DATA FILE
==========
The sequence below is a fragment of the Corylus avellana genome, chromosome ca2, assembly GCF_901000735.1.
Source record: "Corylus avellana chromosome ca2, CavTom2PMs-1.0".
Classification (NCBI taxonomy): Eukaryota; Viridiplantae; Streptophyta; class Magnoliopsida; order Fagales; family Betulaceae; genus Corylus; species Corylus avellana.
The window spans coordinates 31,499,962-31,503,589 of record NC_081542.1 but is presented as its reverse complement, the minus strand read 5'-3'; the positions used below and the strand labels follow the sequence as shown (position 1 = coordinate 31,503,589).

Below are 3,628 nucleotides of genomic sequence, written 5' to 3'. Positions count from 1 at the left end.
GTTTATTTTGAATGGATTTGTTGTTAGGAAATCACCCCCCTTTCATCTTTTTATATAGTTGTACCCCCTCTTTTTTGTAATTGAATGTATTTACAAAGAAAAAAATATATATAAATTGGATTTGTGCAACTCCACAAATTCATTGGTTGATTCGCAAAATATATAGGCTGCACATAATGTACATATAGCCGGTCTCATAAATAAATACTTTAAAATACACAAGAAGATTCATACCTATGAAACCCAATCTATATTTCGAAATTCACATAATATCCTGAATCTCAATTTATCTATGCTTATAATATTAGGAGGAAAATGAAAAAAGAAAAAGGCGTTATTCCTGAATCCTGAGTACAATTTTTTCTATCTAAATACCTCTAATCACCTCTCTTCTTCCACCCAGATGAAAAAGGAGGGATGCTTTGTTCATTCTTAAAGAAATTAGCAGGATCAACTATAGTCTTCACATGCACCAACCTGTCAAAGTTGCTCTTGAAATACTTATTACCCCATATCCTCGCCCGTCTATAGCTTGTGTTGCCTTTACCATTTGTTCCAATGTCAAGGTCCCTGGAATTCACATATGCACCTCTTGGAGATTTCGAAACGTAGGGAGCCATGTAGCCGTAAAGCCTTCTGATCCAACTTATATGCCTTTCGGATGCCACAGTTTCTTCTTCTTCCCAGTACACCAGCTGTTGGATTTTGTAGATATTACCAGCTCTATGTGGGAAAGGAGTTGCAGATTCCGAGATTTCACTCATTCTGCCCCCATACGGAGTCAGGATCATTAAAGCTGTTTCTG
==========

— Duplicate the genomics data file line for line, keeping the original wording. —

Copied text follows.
The sequence below is a fragment of the Corylus avellana genome, chromosome ca2, assembly GCF_901000735.1.
Source record: "Corylus avellana chromosome ca2, CavTom2PMs-1.0".
Classification (NCBI taxonomy): Eukaryota; Viridiplantae; Streptophyta; class Magnoliopsida; order Fagales; family Betulaceae; genus Corylus; species Corylus avellana.
The window spans coordinates 31,499,962-31,503,589 of record NC_081542.1 but is presented as its reverse complement, the minus strand read 5'-3'; the positions used below and the strand labels follow the sequence as shown (position 1 = coordinate 31,503,589).

Below are 3,628 nucleotides of genomic sequence, written 5' to 3'. Positions count from 1 at the left end.
GTTTATTTTGAATGGATTTGTTGTTAGGAAATCACCCCCCTTTCATCTTTTTATATAGTTGTACCCCCTCTTTTTTGTAATTGAATGTATTTACAAAGAAAAAAATATATATAAATTGGATTTGTGCAACTCCACAAATTCATTGGTTGATTCGCAAAATATATAGGCTGCACATAATGTACATATAGCCGGTCTCATAAATAAATACTTTAAAATACACAAGAAGATTCATACCTATGAAACCCAATCTATATTTCGAAATTCACATAATATCCTGAATCTCAATTTATCTATGCTTATAATATTAGGAGGAAAATGAAAAAAGAAAAAGGCGTTATTCCTGAATCCTGAGTACAATTTTTTCTATCTAAATACCTCTAATCACCTCTCTTCTTCCACCCAGATGAAAAAGGAGGGATGCTTTGTTCATTCTTAAAGAAATTAGCAGGATCAACTATAGTCTTCACATGCACCAACCTGTCAAAGTTGCTCTTGAAATACTTATTACCCCATATCCTCGCCCGTCTATAGCTTGTGTTGCCTTTACCATTTGTTCCAATGTCAAGGTCCCTGGAATTCACATATGCACCTCTTGGAGATTTCGAAACGTAGGGAGCCATGTAGCCGTAAAGCCTTCTGATCCAACTTATATGCCTTTCGGATGCCACAGTTTCTTCTTCTTCCCAGTACACCAGCTGTTGGATTTTGTAGATATTACCAGCTCTATGTGGGAAAGGAGTTGCAGATTCCGAGATTTCACTCATTCTGCCCCCATACGGAGTCAGGATCATTAAAGCTGTTTCTG